Robert Eisele
Engineer, Systems Architect and DBA

Project Euler 40: Champernowne's constant

Problem 40

An irrational decimal fraction is created by concatenating the positive integers:


It can be seen that the 12th digit of the fractional part is 1.

If dn represents the nth digit of the fractional part, find the value of the following expression.

d1 × d10 × d100 × d1000 × d10000 × d100000 × d1000000


If we had a function getDigit(n), which returns the nth digit of the decimal number, we could simply build the product of the 7 numbers:

function solution() {
 var res = 1;
 for (var i = 0; i < 7; i++) {
   res*= getDigit(10**i);
 return res;

That seems obvious, but how can we get the digits? When we list the decimal places again, we get


Since we get \(n\) as the position in this number, we need to find a way of saying in what block the number is and what the dimension of the block is. If we take \(n=12\) for example, it's clear that the digit we need to return is 1, within the number 11, in the block of two digit numbers, which ranges from 10 to 99. Since we only get the position, more importantly we need to categorize a block by it's digit position, which means that the second block ranges from index 10 to 189, which is just the cumulative length of each block. We know the first block has 9 one-digit numbers, the second has 90 two-digit numbers, the third has 900 three-digit numbers and so on, from which follows that the cumulative sum of digits until block \(m\) is

\[\sum\limits_{i=1}^m i\cdot(10^i - 10^{i-1}) = \sum\limits_{i=1}^m i\cdot 9\cdot 10^{i-1} = 10^m \left(m-\frac{1}{9}\right)+\frac{1}{9}\]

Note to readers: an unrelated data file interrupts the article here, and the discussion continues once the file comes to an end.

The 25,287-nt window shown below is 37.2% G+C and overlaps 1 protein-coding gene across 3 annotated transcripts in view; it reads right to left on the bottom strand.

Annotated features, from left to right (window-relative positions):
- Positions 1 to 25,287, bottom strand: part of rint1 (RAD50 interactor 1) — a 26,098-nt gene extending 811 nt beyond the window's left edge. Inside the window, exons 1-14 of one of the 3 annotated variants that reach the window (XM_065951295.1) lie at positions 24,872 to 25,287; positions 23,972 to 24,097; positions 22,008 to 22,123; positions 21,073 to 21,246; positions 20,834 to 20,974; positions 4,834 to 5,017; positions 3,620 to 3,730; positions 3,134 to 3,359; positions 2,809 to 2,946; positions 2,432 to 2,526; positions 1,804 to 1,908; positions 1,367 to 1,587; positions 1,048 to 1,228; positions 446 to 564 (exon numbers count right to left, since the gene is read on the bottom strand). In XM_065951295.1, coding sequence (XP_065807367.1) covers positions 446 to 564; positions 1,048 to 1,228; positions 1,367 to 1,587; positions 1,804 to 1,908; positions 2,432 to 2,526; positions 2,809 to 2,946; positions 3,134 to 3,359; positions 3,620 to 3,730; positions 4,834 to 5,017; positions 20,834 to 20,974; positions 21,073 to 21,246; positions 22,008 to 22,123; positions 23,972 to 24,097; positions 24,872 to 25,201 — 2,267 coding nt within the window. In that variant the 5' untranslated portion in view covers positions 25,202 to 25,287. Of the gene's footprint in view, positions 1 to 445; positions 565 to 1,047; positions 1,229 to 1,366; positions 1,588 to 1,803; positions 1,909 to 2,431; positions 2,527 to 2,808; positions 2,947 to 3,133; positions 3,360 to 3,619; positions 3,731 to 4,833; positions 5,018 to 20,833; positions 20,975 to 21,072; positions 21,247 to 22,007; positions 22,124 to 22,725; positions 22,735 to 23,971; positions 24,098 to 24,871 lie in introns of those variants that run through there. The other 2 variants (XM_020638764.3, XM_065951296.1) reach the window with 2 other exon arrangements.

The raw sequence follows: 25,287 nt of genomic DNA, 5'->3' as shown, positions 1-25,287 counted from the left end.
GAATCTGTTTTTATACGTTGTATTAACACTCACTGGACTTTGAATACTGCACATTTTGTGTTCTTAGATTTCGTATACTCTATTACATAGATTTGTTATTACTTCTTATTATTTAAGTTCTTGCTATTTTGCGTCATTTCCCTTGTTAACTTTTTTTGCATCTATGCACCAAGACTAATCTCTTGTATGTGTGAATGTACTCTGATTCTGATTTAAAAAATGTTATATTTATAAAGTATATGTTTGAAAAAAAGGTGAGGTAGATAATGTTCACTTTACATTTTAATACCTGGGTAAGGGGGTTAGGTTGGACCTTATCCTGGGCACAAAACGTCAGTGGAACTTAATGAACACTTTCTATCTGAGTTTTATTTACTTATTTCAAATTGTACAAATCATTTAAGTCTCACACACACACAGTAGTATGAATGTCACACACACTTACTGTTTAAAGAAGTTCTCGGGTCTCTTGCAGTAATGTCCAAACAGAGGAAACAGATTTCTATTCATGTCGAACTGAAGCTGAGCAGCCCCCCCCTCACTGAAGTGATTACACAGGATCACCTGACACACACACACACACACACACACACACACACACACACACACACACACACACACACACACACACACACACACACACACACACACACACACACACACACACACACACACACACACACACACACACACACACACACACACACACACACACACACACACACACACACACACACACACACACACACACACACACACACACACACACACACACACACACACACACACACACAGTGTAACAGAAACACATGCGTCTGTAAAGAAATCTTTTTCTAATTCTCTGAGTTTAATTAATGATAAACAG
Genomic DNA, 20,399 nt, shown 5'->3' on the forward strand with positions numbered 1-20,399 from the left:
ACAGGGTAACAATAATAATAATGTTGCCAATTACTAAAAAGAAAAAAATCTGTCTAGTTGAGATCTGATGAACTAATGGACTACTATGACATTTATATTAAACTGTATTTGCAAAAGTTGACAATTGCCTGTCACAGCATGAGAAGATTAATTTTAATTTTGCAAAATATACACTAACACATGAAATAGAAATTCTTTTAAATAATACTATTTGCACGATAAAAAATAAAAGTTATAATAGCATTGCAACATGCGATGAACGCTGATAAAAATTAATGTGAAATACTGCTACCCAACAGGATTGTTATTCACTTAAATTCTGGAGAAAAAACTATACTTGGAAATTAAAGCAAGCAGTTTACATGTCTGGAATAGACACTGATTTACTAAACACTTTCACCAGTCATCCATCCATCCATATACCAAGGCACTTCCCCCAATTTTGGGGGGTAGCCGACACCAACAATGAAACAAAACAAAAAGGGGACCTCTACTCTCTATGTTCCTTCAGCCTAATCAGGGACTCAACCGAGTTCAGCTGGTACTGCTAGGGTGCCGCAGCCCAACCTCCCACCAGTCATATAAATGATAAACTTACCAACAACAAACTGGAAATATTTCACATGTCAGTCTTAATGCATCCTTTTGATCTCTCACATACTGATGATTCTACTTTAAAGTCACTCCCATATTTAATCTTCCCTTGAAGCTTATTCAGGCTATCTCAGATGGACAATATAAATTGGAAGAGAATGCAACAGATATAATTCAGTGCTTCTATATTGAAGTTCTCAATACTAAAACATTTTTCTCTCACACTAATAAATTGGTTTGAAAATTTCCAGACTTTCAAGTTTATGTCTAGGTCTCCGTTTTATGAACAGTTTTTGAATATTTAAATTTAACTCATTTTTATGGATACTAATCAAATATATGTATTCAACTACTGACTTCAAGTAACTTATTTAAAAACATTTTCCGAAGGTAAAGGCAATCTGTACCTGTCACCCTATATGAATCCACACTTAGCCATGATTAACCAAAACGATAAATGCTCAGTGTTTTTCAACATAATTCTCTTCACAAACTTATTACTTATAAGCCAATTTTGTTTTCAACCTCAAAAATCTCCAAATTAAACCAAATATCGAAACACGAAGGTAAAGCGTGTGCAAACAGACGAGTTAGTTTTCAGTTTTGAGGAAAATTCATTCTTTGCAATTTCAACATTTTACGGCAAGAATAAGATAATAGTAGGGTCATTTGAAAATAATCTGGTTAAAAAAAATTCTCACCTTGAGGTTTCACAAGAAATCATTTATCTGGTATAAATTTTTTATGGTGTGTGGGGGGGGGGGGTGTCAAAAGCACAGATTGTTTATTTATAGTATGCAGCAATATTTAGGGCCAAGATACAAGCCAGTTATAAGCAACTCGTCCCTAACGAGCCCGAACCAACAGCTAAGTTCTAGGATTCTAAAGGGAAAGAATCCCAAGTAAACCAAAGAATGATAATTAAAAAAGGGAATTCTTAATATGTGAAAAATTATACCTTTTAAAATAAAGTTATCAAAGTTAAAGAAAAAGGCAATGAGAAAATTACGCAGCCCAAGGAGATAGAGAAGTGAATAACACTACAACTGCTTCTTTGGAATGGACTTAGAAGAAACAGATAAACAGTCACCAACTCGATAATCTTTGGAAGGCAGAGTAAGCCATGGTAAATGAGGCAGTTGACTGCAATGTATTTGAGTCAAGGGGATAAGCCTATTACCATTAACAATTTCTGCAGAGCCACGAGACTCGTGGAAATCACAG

That's cool, we got a closed form solution for that! However, that isn't much helpful, since we get an index \(n\) and would need the inverse of that function - which is not possible to find without iteration. But implementing a simple iterative algorithm can solve for all desired variables at once. Let's say \(r\) is the upper bound of the previous block and \(s\) is the upper bound of the current block \(k\):

var r, s = 0, k = 0;
while (s < n) {
 r = s;
 s+= k * 9 * 10**(k-1);

All we now have to do is to reconstruct the number in which the requested index \(n\) falls into. Its offset is \(10^{k-1}\) and within the block it's the original index \(n\) reduced by 1 (to make it zero indexed) reduced by the previous upper bound, all divided by the length of the current index. Of the so created number \(t\), we want digit \(p = (n - r - 1) \mod k\). That means

\[t = 10^{k-1} + \left\lfloor \frac{n - r - 1}{k} \right\rfloor\]

Okay, at the end we need a way of getting the pth digit of number \(t\). I'm lazy now and simply convert it to a string, extract the digit and convert it back to a number. This way we can ignore the floor function as well, since we're interested in the integer part digits only. The whole algorithm then looks like this:

function getDigit(n) {
 var r, s = 0, k = 0;
 while (s < n) {
   r = s;
   s+= 9 * 10**k++ * k;
 var h = n - r - 1;
 var t = 10**(k - 1) + h / k;
 var p = h % k;
 return +String(t)[p];

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